Diane Arbus: An Aperture Monograph
Rare 1st Edition with 'Two Girls In Identical Raincoats'

Josef Sudek: Fotografie (Signed in 1959)

Scarce Hiroshi Hamaya Monograph

Are Vintage photography books more collectible than Contemporary photography books?

EM: Sometimes. Again, much has to do with condition and completeness; for example, some books from the period between the two world wars are quite common. However, dust jackets from the period are often missing. With the incredibly high volume of new titles published each year, buying new books for their collectibility can be a crap shoot. That said, if a) the book is by an artist with a well-established reputation, and, b) the edition is small (500-1000 or less), it is pretty hard to go wrong. J.H. Engstrom's books are a good example.

Are there any rare copies you regret having to sell?

EM: This one: Milano by Giulia Pirelli and Carlo Orsi. It comes up so rarely for sale.

What has been the finest rare book collection you've ever seen?

EM: Without a doubt the collection belonging to Manfred Heiting. He was an a marketing executive and designer for Polaroid in the 60s and 70s. He sold off a collection of prints about 7-8 years ago in order to focus on books. He is a fanatical completist–he must have every dust jacket, every belly band, every publisher's insert, etc....He is building a database that includes all such information, much of which got lost back in the day when libraries would simply discard dust jackets and anything else they thought would deteriorate or just get in the way.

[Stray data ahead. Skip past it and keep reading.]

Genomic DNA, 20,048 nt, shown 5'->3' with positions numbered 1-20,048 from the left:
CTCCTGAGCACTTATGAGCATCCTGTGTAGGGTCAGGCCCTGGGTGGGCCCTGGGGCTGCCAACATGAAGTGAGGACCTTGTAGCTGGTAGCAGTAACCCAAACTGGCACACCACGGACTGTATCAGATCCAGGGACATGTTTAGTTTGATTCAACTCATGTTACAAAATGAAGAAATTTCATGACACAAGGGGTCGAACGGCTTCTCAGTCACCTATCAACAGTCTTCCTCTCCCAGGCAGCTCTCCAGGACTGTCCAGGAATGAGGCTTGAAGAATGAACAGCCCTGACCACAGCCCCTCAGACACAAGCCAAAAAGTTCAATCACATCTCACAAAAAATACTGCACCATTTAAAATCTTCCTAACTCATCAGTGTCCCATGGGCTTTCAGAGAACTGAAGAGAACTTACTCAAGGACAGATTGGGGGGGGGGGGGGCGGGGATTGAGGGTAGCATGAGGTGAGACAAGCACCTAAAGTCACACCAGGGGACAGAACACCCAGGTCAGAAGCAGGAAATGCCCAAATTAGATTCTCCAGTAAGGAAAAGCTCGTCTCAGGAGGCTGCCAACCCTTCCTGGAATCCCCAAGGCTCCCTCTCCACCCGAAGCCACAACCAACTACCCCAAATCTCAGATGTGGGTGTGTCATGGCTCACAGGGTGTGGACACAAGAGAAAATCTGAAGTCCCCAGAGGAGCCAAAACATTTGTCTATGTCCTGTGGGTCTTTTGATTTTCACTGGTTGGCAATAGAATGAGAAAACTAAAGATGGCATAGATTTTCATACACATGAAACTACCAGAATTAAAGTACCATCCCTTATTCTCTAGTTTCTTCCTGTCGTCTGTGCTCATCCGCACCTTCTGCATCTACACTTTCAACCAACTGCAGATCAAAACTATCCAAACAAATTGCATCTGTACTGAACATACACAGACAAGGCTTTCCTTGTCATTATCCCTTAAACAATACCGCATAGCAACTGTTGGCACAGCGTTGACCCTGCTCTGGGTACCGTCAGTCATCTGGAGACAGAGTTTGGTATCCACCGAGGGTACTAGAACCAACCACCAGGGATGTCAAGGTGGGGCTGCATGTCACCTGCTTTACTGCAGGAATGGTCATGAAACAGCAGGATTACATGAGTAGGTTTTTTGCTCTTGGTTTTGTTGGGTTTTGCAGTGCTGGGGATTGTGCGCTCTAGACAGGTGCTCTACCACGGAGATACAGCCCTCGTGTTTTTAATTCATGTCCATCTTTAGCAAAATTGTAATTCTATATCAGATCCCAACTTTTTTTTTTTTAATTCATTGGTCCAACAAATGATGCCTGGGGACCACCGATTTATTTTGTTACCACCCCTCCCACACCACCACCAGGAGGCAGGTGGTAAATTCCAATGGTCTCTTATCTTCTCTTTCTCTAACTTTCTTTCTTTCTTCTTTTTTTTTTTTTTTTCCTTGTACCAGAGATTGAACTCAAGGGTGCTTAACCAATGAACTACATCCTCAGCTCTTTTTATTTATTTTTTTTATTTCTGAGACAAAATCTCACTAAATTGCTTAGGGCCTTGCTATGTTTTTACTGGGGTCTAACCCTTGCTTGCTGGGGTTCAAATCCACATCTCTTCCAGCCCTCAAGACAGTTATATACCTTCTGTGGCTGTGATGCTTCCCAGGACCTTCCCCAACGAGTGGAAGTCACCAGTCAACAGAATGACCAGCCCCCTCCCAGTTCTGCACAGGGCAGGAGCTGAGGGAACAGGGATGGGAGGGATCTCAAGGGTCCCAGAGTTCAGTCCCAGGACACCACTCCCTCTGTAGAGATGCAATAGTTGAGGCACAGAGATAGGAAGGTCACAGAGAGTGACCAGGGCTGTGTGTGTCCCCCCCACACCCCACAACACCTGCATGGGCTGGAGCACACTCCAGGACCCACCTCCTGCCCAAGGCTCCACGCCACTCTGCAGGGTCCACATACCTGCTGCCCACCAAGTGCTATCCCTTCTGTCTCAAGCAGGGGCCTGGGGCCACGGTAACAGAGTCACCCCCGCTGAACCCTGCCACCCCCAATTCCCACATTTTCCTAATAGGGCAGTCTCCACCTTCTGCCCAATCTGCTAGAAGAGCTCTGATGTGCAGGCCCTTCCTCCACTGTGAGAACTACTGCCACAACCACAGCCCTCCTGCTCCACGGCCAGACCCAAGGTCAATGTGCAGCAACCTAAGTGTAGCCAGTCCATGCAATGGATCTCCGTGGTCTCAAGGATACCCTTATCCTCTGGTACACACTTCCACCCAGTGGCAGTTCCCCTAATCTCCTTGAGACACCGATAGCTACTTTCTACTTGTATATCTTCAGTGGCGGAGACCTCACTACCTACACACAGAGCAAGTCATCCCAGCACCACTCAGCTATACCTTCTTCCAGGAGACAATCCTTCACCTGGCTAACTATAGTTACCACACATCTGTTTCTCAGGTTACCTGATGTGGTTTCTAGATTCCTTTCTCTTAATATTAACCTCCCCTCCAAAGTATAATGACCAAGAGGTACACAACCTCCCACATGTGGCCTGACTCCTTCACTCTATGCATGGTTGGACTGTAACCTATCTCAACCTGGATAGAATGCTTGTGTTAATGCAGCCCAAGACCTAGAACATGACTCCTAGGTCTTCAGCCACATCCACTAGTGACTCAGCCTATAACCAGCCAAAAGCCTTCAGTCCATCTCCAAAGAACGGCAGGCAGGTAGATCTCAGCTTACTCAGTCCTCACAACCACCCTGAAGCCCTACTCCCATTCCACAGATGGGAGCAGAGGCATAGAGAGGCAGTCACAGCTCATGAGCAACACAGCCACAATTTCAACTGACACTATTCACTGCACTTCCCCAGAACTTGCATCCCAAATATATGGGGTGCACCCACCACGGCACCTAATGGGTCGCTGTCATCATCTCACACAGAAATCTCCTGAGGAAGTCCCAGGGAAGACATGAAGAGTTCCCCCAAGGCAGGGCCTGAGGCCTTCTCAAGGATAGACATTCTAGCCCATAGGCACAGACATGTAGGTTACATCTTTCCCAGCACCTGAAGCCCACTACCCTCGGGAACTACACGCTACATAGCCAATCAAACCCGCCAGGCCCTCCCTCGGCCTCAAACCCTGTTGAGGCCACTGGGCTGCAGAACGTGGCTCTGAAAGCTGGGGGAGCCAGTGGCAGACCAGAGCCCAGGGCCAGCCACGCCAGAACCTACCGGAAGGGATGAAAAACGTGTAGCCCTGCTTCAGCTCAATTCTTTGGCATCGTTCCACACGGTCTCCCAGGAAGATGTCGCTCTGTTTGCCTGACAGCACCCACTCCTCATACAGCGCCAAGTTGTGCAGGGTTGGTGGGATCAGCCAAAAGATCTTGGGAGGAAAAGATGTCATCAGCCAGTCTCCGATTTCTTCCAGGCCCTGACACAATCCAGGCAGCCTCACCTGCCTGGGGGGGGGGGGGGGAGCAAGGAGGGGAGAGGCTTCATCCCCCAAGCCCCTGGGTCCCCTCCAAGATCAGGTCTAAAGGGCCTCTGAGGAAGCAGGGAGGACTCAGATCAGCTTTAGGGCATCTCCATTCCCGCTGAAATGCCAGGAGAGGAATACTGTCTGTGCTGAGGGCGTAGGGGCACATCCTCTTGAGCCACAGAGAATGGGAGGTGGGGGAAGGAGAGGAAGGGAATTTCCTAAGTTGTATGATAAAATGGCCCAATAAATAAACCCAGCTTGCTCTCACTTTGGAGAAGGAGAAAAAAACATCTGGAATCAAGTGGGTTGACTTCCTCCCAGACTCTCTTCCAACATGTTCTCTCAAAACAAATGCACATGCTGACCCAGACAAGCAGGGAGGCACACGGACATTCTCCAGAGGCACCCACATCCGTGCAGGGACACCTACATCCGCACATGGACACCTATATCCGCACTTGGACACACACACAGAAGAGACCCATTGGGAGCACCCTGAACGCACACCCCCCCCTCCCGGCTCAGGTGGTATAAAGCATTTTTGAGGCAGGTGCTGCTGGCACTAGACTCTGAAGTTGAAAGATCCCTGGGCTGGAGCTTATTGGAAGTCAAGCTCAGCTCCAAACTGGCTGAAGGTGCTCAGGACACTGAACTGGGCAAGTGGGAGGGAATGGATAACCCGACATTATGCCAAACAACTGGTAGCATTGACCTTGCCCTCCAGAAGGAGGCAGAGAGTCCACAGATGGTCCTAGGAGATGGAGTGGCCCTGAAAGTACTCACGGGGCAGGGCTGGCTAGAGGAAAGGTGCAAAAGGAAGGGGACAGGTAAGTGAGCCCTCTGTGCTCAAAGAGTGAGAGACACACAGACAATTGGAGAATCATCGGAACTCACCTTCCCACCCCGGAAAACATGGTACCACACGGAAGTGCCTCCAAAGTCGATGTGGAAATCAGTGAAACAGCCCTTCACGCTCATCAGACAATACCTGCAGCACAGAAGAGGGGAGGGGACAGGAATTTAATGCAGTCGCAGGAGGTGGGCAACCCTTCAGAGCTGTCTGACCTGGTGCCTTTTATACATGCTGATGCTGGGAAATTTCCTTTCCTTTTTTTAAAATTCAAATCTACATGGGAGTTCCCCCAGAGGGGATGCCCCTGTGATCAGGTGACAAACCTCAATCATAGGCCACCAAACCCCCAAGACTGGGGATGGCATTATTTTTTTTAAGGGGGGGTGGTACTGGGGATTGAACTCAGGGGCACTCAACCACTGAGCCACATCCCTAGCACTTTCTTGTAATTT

Most interesting book in the past that you've sold?

EM: Again, there are so many: Moriyama: Bye Bye Photography; a first edition of Willy Ronis: Belleville Ménilmontan with a rare variant cover; a couple of Mao propaganda books that rarely show up in the west; a rare Japanese quarterly called Ken that was put out by Shomei Tomatsu; finally, an incredibly haunting Czech book called Toto mesto je vespolecne peci obyvatel. (This Town is Under the Control of its Citizens) with surreal photographs by Miroslav Peterka that look something like an Atget on bad acid!

Would you reveal the most expensive book PEA has sold in the past (and why)?

EM: We've sold many, many books in the $1000-2000 range. We've also sold many in the $3000-4000 range. As for most expensive, aWilly Ronis portfolio of collotypes (not a book, strictly speaking) sold for over $6000 back in '07; a limited edition of Sonia Bulaty's Josef Sudek bio for over $5000; a suite of Sally Mann nudes (prints, though, not a book) for over $9000; a reasonably nice copy of Robert Frank's The Americans in it's first American edition for $4500. It being an auction situation, sometimes enthusiastic bidding can push the price of a lot up way above its market value. Anytime one bids in an auction, due diligence is the name of the game!

What are a few of the finest rare books you were not able to acquire?

EM: Again, too many to mention: the three issues of Provoke magazine come to mind. They were a short-lived but very influential Japanese collective of which Daido Moriyama was the best known member. Another would be the first edition of Moi Ver's Paris

Are you personally a fine art book collector?

EM: Yes, I have a small collection, but I've got some pretty severe space restrictions!

Rare and Collectible Photography Books

In this Dark Wood Elisabeth Tonnard Artist Book Photography

Elisabeth Tonnard